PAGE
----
Phone: (719) 471-7958
My assistant: Adrienne Belton at (719) 226-7745
University of Denver (J.D., 2005)
Colorado State University (B.A., Political Science – International and Comparative Studies, cum laude, May 2001)
“Random Unique Lease Agreement Issues to Consider”
By Virjinia (“Jina”) Koultchitzka
August 2, 2015
Issue No. 1
If you want to be able to recover attorneys’ fees in a possession matter, consider the following provision:
The prevailing party in any action brought under the provisions of C.R.S. § 13-40-123, as amended, shall be entitled to recover damages, reasonable attorneys’ fees, and costs of suit. Without limiting the above provision herein, if any action at law or in equity shall be brought by the Landlord to recover any rent under this lease or for or on account of any breach hereof, or to enforce or interpret any of the covenants, terms or conditions of this lease, or for the recovery of the possession of the premises, the Landlord, if the Landlord is a prevailing party, shall be entitled to recover from the Tenant as part of the Landlord's costs, reasonable attorneys’ fees, the amount of which shall be made a part of any judgment rendered
Without the above-suggested language, if a landlord proceeds to a forcible entry and detainer action (“FED”) with a pro-landlord provision for recovery of attorneys’ fees, the court will not award the landlord attorneys’ fees incurred as a result of the possession hearing therein. The landlord will recover attorneys’ fees incurred as a result of the damages hearing only, if any. The catch-22 with regard to the proposed language above is that by taking advantage of this statutory provision (allowing the landlord to recover attorneys’ fees incurred as a result of a possession hearing), the landlord is allowing the tenant to recover attorneys’ fees if the tenant is the substantially prevailing party.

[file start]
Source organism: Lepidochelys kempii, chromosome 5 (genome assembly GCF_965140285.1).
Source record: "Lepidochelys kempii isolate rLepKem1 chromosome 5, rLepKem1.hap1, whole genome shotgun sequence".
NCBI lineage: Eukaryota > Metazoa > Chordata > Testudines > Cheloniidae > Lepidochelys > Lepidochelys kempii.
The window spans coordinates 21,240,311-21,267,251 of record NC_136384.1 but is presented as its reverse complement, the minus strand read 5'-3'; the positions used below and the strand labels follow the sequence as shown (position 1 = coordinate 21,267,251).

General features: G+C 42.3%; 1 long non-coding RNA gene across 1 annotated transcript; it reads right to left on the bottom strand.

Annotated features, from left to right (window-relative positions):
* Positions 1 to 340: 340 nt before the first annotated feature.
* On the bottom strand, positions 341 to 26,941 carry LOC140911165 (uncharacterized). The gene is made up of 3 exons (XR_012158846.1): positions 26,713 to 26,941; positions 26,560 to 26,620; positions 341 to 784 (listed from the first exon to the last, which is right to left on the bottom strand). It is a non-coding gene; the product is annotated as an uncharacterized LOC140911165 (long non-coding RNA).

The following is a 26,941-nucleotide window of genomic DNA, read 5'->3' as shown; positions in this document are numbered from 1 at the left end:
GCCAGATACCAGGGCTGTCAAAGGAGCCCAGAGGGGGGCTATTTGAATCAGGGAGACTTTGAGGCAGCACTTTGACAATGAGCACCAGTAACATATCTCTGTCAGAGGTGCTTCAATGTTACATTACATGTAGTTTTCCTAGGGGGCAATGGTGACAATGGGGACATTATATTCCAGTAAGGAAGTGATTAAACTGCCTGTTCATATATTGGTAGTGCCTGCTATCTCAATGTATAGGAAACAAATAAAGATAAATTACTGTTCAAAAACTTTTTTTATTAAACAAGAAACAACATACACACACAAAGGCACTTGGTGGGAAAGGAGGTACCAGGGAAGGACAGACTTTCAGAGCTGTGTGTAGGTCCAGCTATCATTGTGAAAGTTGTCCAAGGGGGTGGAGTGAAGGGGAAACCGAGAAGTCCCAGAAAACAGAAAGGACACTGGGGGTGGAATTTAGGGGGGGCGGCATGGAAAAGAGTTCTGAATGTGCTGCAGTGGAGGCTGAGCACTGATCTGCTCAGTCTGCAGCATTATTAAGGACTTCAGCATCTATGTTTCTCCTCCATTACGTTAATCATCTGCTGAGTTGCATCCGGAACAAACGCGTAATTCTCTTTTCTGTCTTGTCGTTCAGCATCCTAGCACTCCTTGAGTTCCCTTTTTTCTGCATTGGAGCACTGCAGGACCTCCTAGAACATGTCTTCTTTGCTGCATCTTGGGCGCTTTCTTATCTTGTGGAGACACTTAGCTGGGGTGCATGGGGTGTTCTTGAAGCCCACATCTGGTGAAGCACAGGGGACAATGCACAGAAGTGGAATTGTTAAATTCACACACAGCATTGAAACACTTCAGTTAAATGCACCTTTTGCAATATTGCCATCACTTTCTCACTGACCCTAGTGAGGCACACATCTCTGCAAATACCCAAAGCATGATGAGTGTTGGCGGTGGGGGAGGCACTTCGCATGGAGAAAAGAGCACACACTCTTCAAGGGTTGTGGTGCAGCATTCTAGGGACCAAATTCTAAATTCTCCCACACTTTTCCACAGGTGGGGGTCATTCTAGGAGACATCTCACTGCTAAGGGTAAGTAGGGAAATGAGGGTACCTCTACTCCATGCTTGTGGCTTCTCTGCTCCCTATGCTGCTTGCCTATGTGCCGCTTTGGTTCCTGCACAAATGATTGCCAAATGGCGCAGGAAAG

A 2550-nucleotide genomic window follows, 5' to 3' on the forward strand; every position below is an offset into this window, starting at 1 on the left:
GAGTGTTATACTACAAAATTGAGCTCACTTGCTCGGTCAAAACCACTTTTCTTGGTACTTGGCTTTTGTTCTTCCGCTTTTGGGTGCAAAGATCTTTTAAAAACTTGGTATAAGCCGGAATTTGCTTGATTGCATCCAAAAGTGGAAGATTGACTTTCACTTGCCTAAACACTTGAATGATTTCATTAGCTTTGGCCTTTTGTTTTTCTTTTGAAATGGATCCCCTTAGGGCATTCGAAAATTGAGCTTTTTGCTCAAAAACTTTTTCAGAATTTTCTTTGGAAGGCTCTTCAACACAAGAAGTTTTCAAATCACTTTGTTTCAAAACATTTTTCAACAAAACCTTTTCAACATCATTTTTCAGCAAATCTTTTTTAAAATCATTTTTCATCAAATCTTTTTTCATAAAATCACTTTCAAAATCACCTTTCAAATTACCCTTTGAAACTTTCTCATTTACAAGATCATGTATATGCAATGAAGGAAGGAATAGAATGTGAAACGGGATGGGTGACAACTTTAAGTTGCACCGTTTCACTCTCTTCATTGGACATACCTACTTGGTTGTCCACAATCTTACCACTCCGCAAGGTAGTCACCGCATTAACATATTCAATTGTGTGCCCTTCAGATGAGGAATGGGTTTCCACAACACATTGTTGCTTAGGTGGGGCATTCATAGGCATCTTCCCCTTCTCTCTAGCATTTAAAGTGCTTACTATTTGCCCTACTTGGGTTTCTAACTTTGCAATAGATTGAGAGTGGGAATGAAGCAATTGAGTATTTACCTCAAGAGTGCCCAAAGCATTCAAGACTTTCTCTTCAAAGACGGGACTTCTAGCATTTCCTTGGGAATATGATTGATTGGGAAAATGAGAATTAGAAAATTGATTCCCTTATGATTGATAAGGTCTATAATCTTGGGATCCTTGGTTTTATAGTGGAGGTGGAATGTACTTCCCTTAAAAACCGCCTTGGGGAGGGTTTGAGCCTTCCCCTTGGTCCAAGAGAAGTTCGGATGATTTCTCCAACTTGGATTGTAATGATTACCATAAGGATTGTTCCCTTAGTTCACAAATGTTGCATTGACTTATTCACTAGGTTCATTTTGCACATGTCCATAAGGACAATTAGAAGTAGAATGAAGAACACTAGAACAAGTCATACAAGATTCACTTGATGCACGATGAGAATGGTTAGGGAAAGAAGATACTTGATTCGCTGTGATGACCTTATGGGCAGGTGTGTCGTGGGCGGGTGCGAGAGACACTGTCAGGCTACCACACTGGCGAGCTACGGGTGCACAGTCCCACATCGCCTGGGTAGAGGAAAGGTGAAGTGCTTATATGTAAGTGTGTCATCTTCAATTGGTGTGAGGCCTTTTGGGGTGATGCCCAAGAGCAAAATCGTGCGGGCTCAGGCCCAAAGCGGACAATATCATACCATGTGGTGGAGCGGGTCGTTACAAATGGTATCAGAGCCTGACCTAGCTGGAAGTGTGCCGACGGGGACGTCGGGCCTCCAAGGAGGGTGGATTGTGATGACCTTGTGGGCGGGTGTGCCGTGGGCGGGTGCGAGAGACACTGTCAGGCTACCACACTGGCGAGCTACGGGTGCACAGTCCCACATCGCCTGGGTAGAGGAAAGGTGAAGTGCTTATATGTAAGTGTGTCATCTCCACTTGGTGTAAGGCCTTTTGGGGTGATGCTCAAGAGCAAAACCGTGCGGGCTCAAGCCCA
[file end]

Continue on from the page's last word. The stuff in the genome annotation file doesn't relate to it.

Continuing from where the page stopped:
Issue No. 2
Always have a jurisdiction and venue provision in your lease agreement; sample, as follows:
APPLICABLE LAW. This lease and all amendments or extension hereafter, if any, shall be governed by the laws of the State of Colorado. Venue for any action arising out of this lease shall be proper in El Paso County, Colorado. Jurisdiction for any action arising out of this lease shall be proper in State Court in El Paso County, Colorado.
Issue No. 3
Marijuana? What? Then, consider the following:
ZERO TOLERANCE FOR MARIJUANA USE OR POSSESSION. Colorado Amendment 64 permits individuals age 21 and older to consume or possess a limited amount of marijuana for recreational purposes. However, Amendment 64 does not require landlords to permit recreational use or possession of marijuana on the leased premises. The Tenant has been advised that the Landlord has zero tolerance for marijuana use or possession by the Tenant on the premises.
Issue No. 4
Consider the following:
DISCLAIMER. The Landlord has transferred control of the premises to the Tenant and, as a result, is no longer a "person in possession" of the premises and is not liable for injuries resulting from a danger on the premises unless the Landlord had actual knowledge of the danger before the transfer.
To discuss the above-referenced issues further, please contact Jina K.
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